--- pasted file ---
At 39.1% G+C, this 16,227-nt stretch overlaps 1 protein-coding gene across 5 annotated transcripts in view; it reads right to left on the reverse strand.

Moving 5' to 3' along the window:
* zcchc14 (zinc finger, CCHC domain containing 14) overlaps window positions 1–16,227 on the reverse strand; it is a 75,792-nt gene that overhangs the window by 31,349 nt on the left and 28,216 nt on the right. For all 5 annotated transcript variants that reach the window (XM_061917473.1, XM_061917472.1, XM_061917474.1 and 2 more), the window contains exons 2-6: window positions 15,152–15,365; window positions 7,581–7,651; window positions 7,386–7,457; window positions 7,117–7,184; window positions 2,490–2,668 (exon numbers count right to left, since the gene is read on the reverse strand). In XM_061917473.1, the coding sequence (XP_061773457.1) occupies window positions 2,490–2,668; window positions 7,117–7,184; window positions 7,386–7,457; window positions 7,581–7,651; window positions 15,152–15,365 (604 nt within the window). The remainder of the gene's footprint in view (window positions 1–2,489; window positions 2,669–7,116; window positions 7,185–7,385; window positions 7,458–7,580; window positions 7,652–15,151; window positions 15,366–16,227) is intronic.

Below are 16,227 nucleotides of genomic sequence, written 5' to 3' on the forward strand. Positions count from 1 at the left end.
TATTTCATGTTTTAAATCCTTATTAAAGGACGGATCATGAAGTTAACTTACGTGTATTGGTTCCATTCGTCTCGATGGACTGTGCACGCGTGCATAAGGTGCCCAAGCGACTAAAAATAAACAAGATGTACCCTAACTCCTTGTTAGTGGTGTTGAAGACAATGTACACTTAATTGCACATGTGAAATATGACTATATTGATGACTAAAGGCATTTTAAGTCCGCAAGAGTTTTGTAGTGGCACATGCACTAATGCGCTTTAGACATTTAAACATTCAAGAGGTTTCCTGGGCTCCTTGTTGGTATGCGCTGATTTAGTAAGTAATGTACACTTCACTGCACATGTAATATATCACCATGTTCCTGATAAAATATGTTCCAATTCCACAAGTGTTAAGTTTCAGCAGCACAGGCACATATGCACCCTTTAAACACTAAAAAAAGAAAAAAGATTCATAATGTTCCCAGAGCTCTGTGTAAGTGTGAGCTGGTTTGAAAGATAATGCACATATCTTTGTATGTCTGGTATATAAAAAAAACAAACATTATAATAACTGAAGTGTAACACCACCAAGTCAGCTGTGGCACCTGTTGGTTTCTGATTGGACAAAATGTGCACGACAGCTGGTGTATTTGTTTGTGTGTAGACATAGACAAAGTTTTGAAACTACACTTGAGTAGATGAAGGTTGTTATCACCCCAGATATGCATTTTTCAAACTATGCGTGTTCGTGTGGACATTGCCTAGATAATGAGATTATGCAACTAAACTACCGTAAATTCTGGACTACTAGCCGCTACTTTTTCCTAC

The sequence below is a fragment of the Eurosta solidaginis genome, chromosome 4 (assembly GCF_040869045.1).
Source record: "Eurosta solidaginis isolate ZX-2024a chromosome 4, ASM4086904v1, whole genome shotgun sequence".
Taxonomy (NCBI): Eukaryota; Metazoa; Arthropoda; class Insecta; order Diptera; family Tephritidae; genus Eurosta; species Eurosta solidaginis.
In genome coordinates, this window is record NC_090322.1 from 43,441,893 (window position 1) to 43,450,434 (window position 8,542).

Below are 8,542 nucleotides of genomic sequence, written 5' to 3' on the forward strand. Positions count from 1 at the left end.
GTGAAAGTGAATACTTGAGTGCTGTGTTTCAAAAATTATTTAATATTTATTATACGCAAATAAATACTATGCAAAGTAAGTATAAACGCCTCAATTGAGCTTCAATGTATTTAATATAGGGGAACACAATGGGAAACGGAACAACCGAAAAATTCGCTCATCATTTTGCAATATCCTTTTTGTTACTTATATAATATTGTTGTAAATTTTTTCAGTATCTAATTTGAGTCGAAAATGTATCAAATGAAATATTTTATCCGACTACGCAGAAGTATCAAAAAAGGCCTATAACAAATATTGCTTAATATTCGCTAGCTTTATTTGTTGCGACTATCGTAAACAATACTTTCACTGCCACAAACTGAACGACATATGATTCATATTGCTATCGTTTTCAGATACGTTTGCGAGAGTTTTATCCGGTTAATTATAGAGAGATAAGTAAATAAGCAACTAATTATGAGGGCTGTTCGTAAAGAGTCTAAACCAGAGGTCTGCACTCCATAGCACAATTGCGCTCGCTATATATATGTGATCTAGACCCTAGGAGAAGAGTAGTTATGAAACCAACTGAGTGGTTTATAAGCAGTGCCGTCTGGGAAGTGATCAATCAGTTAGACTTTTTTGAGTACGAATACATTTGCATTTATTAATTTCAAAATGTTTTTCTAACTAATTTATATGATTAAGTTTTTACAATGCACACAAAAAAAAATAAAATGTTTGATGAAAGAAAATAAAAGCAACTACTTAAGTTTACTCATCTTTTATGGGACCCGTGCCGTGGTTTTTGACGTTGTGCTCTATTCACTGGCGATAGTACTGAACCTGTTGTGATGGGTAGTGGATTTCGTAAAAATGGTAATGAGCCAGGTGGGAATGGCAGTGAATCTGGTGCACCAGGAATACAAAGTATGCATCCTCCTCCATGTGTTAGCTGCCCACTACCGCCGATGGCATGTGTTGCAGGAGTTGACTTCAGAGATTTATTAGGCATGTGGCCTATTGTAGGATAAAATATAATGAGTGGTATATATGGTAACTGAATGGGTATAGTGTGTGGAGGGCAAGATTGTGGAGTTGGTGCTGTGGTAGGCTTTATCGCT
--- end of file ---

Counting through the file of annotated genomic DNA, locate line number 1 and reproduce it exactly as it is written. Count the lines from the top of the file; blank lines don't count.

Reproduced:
At 39.1% G+C, this 16,227-nt stretch overlaps 1 protein-coding gene across 5 annotated transcripts in view; it reads right to left on the reverse strand.